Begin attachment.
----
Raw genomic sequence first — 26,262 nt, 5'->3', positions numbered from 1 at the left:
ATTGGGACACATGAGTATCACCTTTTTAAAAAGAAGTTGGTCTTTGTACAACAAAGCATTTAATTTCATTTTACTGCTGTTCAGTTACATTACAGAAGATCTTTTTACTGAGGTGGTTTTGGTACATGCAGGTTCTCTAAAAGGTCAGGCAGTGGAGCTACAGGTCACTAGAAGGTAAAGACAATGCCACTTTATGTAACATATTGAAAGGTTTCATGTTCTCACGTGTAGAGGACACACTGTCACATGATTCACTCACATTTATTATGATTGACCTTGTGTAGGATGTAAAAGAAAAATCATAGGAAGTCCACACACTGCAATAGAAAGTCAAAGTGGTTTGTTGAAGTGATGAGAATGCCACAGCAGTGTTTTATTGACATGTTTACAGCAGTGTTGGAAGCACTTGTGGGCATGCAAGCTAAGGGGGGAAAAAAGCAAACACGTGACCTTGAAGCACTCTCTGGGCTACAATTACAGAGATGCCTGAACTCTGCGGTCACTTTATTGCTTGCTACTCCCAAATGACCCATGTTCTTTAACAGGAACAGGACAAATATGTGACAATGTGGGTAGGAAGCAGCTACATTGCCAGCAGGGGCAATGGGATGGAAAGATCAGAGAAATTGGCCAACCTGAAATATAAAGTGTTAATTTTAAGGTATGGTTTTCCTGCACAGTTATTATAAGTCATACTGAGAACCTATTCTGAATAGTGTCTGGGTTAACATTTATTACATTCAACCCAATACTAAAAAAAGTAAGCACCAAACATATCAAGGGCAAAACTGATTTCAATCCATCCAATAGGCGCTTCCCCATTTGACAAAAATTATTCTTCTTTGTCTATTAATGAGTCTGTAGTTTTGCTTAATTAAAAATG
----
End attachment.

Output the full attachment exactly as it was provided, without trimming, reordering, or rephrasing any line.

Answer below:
Raw genomic sequence first — 26,262 nt, 5'->3', positions numbered from 1 at the left:
ATTGGGACACATGAGTATCACCTTTTTAAAAAGAAGTTGGTCTTTGTACAACAAAGCATTTAATTTCATTTTACTGCTGTTCAGTTACATTACAGAAGATCTTTTTACTGAGGTGGTTTTGGTACATGCAGGTTCTCTAAAAGGTCAGGCAGTGGAGCTACAGGTCACTAGAAGGTAAAGACAATGCCACTTTATGTAACATATTGAAAGGTTTCATGTTCTCACGTGTAGAGGACACACTGTCACATGATTCACTCACATTTATTATGATTGACCTTGTGTAGGATGTAAAAGAAAAATCATAGGAAGTCCACACACTGCAATAGAAAGTCAAAGTGGTTTGTTGAAGTGATGAGAATGCCACAGCAGTGTTTTATTGACATGTTTACAGCAGTGTTGGAAGCACTTGTGGGCATGCAAGCTAAGGGGGGAAAAAAGCAAACACGTGACCTTGAAGCACTCTCTGGGCTACAATTACAGAGATGCCTGAACTCTGCGGTCACTTTATTGCTTGCTACTCCCAAATGACCCATGTTCTTTAACAGGAACAGGACAAATATGTGACAATGTGGGTAGGAAGCAGCTACATTGCCAGCAGGGGCAATGGGATGGAAAGATCAGAGAAATTGGCCAACCTGAAATATAAAGTGTTAATTTTAAGGTATGGTTTTCCTGCACAGTTATTATAAGTCATACTGAGAACCTATTCTGAATAGTGTCTGGGTTAACATTTATTACATTCAACCCAATACTAAAAAAAGTAAGCACCAAACATATCAAGGGCAAAACTGATTTCAATCCATCCAATAGGCGCTTCCCCATTTGACAAAAATTATTCTTCTTTGTCTATTAATGAGTCTGTAGTTTTGCTTAATTAAAAATG